Technology convergence may widen the digital divide

May 17, 2012

(Phys.org) -- Technology is helping communication companies merge telephone, television and Internet services, but a push to deregulate may leave some customers on the wrong side of the digital divide during this convergence, according to a Penn State telecommunications researcher.

"Moving away from is an example of abandoning obsolete technology and embracing technology that is faster, better, cheaper and more convenient," said Rob Frieden, Pioneers Chair in and professor of telecommunications and law. "But the risk is that we may be creating a -- not necessarily a divide between the rich and poor, but between the informationrich and information poor."

are lobbying for to free them of their traditional role as a public utility, citing the convergence and availability of new communication technologies, such as cellular phones and , that make copper-based telephone land lines obsolete, according to Frieden. However, not all these alternatives are as affordable and as ubiquitous as copper landlines, a problem that could leave many rural residents underserved, he said.

The researcher, who presented his critique at the End of the Phone System workshop held at the University of Pennsylvania in Philadelphia, today (May 17), said that rural customers could replace land line telephones with cellular phones, for example, but most companies charge a fee for each minute of use -- metering -- while most fees for land lines are unmetered and are paid through a fixed monthly charge.

Frieden also doubts that will be as dependable as landlines.

"Cell phone companies have these colorful maps that show how well they cover areas," Frieden said. "But there are lots of places -- including places in rural Pennsylvania, West Virginia and New York -- that do not have , or offer limited services not suitable for broadband, Internet access."

Fiber optic lines are glass wires that can carry voice, television and Internet signals. For instance, fiber optic equipment is often used for Voice Over Internet Protocol -- VOIP -- atechnology that uses broadband Internet to carry such services as voice, texting and fax.

While fiber optic lines are more common now, they are usually not found in rural or remote areas.

"The phone companies are right," said Frieden. "There are other forms of competition now, but these alternatives are not fair or adequate everywhere."

As communication technologies merge, telephone companies face stiff competition from cable companies, which are classified as information service providers by the government and face limited regulation. Frieden said that telephone companies, however, are regulated as a utility. As a utility, phone companies -- called carriers of last resort -- are obligated to provide service to customers. To increase profitability, telephone companies would like to be released from the carrier-of-last-resort designation that binds them to providing high-cost, labor-intensive telephone landline service.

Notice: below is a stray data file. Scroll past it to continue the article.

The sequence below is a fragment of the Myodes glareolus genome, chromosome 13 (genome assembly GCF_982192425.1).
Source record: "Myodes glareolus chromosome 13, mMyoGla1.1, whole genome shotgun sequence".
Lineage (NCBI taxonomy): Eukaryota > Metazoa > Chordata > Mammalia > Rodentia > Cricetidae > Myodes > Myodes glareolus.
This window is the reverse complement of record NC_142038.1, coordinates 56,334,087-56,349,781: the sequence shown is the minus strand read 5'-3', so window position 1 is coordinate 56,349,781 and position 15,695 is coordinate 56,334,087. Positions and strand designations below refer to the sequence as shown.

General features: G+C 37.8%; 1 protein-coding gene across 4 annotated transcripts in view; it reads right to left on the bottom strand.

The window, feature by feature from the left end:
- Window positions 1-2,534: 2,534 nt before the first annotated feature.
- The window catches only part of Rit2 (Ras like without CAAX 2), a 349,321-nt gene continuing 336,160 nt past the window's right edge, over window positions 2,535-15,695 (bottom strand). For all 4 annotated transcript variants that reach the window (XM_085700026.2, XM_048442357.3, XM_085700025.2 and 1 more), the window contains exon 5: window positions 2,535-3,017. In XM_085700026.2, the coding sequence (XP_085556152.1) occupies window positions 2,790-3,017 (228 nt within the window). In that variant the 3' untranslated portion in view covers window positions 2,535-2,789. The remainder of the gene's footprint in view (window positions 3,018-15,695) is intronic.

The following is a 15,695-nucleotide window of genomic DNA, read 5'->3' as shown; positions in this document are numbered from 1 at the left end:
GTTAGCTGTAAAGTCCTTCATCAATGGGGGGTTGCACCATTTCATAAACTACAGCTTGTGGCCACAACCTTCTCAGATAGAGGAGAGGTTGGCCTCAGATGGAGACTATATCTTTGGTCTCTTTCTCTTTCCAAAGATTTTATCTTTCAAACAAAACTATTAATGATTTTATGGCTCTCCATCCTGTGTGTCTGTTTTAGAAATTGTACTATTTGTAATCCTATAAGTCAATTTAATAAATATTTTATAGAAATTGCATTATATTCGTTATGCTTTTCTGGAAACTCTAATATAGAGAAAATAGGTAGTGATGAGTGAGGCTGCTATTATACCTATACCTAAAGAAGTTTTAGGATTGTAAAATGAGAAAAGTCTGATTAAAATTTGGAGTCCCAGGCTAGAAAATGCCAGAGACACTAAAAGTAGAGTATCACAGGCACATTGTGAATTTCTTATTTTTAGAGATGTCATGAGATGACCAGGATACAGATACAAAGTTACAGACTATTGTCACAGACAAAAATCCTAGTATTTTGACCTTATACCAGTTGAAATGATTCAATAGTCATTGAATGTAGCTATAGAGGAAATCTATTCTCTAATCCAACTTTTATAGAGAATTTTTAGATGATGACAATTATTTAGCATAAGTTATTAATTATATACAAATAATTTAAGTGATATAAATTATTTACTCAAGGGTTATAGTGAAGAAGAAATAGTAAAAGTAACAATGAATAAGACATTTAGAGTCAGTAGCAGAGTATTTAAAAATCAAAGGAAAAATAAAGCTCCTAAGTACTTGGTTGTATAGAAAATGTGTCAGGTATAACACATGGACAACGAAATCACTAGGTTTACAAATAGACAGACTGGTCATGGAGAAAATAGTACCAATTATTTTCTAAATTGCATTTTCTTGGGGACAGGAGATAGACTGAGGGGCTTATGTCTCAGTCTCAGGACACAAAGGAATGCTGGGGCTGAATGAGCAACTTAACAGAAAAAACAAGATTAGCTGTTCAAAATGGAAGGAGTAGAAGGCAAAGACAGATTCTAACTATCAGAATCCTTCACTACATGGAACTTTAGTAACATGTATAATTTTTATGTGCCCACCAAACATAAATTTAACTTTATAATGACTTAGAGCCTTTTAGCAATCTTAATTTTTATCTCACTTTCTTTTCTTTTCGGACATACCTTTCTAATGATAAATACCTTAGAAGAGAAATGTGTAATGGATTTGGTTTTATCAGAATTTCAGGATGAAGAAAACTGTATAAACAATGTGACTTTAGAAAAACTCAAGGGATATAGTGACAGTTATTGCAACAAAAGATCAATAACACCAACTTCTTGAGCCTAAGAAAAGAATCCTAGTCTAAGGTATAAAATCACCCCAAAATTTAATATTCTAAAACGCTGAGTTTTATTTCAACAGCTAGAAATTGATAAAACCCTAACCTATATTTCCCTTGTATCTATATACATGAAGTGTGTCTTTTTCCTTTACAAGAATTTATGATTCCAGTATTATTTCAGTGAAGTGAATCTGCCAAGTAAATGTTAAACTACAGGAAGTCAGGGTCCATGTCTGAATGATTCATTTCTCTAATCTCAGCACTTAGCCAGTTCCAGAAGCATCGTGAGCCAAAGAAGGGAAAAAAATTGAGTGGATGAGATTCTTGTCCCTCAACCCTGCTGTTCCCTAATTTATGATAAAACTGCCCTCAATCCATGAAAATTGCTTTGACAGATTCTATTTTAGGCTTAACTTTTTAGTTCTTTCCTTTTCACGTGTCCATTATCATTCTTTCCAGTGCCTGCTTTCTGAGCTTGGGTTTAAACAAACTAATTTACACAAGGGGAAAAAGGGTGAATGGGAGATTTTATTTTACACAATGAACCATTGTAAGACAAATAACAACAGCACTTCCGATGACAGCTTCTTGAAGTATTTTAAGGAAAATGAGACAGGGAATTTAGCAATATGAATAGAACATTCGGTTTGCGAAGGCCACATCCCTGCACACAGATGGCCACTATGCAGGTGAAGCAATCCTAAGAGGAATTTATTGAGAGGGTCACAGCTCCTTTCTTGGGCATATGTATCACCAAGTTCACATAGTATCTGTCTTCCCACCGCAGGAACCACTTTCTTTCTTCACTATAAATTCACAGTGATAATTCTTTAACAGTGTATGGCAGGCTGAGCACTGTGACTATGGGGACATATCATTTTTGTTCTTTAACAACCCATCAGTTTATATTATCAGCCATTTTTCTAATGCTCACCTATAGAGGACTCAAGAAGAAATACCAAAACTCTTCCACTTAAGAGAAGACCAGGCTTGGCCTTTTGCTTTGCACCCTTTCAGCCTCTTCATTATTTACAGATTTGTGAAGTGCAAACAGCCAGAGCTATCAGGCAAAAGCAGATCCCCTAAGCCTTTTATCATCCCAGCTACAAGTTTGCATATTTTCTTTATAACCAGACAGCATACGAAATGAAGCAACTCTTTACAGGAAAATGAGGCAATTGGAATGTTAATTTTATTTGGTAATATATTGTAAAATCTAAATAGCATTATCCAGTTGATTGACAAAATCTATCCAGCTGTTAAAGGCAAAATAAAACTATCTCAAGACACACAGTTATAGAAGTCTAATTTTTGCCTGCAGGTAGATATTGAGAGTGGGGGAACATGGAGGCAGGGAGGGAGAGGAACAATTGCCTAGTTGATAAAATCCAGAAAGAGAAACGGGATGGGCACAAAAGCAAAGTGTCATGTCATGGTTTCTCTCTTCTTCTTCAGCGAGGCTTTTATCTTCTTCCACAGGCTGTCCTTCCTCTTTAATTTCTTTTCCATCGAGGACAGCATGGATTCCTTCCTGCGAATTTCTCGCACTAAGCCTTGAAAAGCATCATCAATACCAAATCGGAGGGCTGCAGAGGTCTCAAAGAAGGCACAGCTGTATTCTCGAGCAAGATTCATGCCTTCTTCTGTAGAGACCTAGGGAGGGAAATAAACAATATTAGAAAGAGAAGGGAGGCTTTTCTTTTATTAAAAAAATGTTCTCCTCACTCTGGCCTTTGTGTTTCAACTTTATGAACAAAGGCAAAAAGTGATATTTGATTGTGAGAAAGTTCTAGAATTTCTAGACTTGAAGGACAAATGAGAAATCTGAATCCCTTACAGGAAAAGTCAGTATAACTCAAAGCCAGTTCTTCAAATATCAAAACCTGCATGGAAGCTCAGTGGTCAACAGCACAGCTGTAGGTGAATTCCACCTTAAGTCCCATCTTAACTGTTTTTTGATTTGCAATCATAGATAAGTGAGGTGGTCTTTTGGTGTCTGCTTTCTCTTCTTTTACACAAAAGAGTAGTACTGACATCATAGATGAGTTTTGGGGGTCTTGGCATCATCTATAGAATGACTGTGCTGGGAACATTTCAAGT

Frieden said that the push to end the phone company's status as carriers of last resort may be the first steptoward complete deregulation.

While telephone company lobbyists suggest that the market forces will ensure that all customers will eventually receive equal service in a deregulated environment, Frieden is skeptical about this promise.

"Everyone wants to say, the marketplace is great," Frieden said. "But there's also something called market failure particularly in rural and low-income areas."

Explore further: DOCOMO and Huawei confirm LTE network over unlicensed spectrum

add to favorites email to friend print save as pdf

Related Stories

FCC to update phone subsidy program for broadband

Feb 07, 2011

(AP) -- The federal government spends more than $4 billion a year, collected from phone bills, to subsidize phone service in rural and poor areas. Now, it's considering ways to give those places more for the money: high-speed ...

Fiber-optic speeds achieved over copper lines

Apr 28, 2010

(PhysOrg.com) -- Bell Labs, Alcatel-Lucent's research arm, has demonstrated industry record broadband download speeds of up to 300 Megabits per second using two traditional twisted pair copper telephone lines. ...

FCC set to unveil rules for rural broadband fund

Oct 26, 2011

Federal regulators are set to reveal their plan Thursday for an overhaul of the $8 billion fund that subsidizes phone service in rural areas and for the poor, with the goal of redirecting the money toward broadband expansion.

FCC unveils rules for rural broadband fund

Oct 27, 2011

Federal regulators have unveiled a plan for overhauling the $8 billion fund that subsidizes phone service in rural areas and for the poor. It redirects the money toward broadband expansion.

Recommended for you

Bringing emergency communications together

2 hours ago

A new University of Adelaide research project aims to improve emergency operations through integrated communications systems for police and the emergency services.

For top broadband policy, look no further than Canada

Aug 20, 2014

You might have seen communications minister Malcolm Turnbull raising the issue about Australian press not discussing policy problems and solutions from overseas, in a speech delivered at the Lowy Institute Media Awards last week: ...

Cities, states face off on municipal broadband

Aug 19, 2014

Wilson, N.C., determined nearly a decade ago that high-speed Internet access would be essential to the community's social and economic health in the 21st century, just as electricity, water and sewers were in the previous ...

New loss mechanism for global 4G roaming

Aug 19, 2014

A loss mechanism that has not been an issue in previous mobile handset antennas will become important for global 4G roaming, according to results of experiments carried out in Aalborg, Denmark.

User comments : 0